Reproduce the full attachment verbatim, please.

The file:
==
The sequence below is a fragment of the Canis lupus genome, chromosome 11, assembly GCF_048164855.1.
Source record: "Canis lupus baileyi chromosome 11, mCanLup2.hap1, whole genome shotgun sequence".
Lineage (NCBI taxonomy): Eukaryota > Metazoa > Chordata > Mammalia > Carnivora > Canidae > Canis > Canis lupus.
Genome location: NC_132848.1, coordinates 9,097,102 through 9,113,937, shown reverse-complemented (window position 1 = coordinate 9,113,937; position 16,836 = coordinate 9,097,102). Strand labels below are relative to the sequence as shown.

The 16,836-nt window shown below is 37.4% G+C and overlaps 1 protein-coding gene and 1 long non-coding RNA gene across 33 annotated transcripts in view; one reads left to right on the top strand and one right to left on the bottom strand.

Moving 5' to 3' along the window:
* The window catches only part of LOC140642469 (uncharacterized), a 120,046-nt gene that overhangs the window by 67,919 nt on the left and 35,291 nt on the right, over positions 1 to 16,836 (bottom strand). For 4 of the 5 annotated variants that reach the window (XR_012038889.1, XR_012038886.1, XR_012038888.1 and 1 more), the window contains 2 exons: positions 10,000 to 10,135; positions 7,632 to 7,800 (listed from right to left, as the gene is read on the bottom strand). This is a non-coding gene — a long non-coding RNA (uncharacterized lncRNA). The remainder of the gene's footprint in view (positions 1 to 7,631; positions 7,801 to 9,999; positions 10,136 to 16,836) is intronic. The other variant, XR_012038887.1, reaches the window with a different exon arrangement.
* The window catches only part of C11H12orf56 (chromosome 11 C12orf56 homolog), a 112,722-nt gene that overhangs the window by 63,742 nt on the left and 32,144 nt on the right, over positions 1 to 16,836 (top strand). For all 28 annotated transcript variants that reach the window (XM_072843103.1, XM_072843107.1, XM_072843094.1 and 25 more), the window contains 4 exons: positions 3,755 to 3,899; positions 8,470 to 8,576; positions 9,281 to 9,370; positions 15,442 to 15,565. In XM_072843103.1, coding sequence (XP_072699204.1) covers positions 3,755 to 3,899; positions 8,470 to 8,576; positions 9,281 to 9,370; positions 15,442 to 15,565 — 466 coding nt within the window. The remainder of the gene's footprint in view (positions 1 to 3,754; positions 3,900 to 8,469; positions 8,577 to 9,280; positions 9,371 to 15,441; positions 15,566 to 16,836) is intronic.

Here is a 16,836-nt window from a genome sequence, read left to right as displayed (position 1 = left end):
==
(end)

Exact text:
The sequence below is a fragment of the Canis lupus genome, chromosome 11, assembly GCF_048164855.1.
Source record: "Canis lupus baileyi chromosome 11, mCanLup2.hap1, whole genome shotgun sequence".
Lineage (NCBI taxonomy): Eukaryota > Metazoa > Chordata > Mammalia > Carnivora > Canidae > Canis > Canis lupus.
Genome location: NC_132848.1, coordinates 9,097,102 through 9,113,937, shown reverse-complemented (window position 1 = coordinate 9,113,937; position 16,836 = coordinate 9,097,102). Strand labels below are relative to the sequence as shown.

The 16,836-nt window shown below is 37.4% G+C and overlaps 1 protein-coding gene and 1 long non-coding RNA gene across 33 annotated transcripts in view; one reads left to right on the top strand and one right to left on the bottom strand.

Moving 5' to 3' along the window:
* The window catches only part of LOC140642469 (uncharacterized), a 120,046-nt gene that overhangs the window by 67,919 nt on the left and 35,291 nt on the right, over positions 1 to 16,836 (bottom strand). For 4 of the 5 annotated variants that reach the window (XR_012038889.1, XR_012038886.1, XR_012038888.1 and 1 more), the window contains 2 exons: positions 10,000 to 10,135; positions 7,632 to 7,800 (listed from right to left, as the gene is read on the bottom strand). This is a non-coding gene — a long non-coding RNA (uncharacterized lncRNA). The remainder of the gene's footprint in view (positions 1 to 7,631; positions 7,801 to 9,999; positions 10,136 to 16,836) is intronic. The other variant, XR_012038887.1, reaches the window with a different exon arrangement.
* The window catches only part of C11H12orf56 (chromosome 11 C12orf56 homolog), a 112,722-nt gene that overhangs the window by 63,742 nt on the left and 32,144 nt on the right, over positions 1 to 16,836 (top strand). For all 28 annotated transcript variants that reach the window (XM_072843103.1, XM_072843107.1, XM_072843094.1 and 25 more), the window contains 4 exons: positions 3,755 to 3,899; positions 8,470 to 8,576; positions 9,281 to 9,370; positions 15,442 to 15,565. In XM_072843103.1, coding sequence (XP_072699204.1) covers positions 3,755 to 3,899; positions 8,470 to 8,576; positions 9,281 to 9,370; positions 15,442 to 15,565 — 466 coding nt within the window. The remainder of the gene's footprint in view (positions 1 to 3,754; positions 3,900 to 8,469; positions 8,577 to 9,280; positions 9,371 to 15,441; positions 15,566 to 16,836) is intronic.

Here is a 16,836-nt window from a genome sequence, read left to right as displayed (position 1 = left end):